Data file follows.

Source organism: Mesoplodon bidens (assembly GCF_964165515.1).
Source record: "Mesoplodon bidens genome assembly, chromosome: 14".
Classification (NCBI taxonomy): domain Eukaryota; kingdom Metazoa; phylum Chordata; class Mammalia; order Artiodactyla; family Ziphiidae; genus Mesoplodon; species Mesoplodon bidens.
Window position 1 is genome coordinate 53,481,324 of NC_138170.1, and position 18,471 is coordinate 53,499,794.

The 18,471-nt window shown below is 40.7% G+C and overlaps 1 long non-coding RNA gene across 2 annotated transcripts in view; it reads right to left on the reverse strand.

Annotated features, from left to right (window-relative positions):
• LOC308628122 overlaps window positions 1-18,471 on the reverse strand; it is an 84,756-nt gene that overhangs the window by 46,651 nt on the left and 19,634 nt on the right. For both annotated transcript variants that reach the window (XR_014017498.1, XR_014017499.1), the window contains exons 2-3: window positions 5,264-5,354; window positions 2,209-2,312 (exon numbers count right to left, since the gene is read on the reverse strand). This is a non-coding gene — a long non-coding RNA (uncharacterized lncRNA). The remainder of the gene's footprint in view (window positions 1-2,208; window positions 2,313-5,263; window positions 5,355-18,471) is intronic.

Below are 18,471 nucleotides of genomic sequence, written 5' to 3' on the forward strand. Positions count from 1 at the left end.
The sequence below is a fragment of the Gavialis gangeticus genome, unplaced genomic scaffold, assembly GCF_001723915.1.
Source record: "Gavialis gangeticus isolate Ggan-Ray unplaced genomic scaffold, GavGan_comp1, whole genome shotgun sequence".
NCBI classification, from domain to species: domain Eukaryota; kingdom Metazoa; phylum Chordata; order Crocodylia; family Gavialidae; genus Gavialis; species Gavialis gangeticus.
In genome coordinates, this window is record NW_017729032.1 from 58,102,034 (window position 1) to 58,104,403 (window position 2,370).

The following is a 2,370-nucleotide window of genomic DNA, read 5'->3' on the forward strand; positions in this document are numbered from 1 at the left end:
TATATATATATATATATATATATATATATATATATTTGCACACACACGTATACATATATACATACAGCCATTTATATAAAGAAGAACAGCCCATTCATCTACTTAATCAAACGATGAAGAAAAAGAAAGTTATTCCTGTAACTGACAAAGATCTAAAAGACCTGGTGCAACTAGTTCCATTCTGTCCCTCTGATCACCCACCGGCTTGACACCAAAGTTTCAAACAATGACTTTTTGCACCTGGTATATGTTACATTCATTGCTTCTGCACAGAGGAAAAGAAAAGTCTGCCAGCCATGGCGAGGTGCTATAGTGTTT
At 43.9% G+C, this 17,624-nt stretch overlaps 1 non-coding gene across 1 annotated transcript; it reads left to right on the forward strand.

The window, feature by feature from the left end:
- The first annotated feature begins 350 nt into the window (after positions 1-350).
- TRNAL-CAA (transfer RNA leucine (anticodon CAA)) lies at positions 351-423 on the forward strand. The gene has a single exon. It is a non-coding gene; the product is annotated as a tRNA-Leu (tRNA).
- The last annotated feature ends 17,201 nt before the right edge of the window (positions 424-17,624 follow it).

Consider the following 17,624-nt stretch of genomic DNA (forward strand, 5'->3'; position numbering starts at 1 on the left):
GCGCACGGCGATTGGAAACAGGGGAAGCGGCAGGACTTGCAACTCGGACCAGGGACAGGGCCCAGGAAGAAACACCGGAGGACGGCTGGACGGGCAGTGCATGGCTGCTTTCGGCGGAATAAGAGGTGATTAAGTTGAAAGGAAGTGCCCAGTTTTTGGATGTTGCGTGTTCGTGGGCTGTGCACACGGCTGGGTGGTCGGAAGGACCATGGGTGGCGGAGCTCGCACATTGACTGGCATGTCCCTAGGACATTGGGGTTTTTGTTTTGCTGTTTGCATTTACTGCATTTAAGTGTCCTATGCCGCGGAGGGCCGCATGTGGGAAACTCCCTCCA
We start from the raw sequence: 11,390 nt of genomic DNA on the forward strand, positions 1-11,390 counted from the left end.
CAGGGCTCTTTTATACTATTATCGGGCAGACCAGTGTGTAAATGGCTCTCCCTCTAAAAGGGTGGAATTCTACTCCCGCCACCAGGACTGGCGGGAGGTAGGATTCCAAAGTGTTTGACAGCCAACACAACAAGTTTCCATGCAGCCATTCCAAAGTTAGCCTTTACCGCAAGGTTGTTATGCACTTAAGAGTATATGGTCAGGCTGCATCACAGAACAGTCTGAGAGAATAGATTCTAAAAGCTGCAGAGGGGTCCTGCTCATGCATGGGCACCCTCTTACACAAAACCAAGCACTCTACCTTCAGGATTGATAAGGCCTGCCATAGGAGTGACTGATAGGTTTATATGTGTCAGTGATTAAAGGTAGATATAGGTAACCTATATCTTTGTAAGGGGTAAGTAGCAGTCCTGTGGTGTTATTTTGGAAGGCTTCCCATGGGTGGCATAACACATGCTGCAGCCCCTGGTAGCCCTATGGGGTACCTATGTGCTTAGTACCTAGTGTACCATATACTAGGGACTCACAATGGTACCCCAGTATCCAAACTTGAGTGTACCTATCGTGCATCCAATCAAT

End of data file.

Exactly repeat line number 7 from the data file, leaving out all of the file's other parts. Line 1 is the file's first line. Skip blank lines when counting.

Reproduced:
• LOC308628122 overlaps window positions 1-18,471 on the reverse strand; it is an 84,756-nt gene that overhangs the window by 46,651 nt on the left and 19,634 nt on the right. For both annotated transcript variants that reach the window (XR_014017498.1, XR_014017499.1), the window contains exons 2-3: window positions 5,264-5,354; window positions 2,209-2,312 (exon numbers count right to left, since the gene is read on the reverse strand). This is a non-coding gene — a long non-coding RNA (uncharacterized lncRNA). The remainder of the gene's footprint in view (window positions 1-2,208; window positions 2,313-5,263; window positions 5,355-18,471) is intronic.